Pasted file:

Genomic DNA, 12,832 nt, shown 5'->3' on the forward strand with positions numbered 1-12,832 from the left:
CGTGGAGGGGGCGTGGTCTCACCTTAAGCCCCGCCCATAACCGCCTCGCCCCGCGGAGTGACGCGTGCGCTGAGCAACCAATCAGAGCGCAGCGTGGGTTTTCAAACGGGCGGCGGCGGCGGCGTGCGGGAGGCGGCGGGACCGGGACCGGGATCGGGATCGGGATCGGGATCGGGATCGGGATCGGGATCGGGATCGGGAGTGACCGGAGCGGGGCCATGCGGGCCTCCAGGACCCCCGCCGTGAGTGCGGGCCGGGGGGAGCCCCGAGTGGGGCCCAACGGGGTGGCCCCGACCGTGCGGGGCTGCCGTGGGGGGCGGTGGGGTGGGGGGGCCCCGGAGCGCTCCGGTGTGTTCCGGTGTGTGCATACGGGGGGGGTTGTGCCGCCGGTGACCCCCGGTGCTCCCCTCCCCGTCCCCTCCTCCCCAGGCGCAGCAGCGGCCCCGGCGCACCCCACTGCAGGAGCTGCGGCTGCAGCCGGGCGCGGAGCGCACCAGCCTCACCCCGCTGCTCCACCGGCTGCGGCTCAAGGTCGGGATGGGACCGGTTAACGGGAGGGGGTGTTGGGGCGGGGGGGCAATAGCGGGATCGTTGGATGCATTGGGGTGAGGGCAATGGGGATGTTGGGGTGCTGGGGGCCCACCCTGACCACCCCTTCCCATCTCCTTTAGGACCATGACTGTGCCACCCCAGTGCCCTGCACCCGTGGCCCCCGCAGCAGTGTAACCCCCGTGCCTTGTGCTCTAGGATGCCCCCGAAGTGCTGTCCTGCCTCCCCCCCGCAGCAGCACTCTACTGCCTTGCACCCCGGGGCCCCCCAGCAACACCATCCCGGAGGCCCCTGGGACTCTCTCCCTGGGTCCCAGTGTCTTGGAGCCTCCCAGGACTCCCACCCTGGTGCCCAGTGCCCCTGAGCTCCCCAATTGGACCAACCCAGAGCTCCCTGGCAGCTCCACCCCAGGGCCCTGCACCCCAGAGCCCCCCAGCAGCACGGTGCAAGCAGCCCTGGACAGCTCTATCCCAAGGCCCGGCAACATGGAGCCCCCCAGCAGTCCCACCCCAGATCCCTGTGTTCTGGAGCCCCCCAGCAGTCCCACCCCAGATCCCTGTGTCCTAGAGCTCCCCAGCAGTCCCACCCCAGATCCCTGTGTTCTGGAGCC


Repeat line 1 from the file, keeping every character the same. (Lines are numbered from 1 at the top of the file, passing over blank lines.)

Genomic DNA, 12,832 nt, shown 5'->3' on the forward strand with positions numbered 1-12,832 from the left: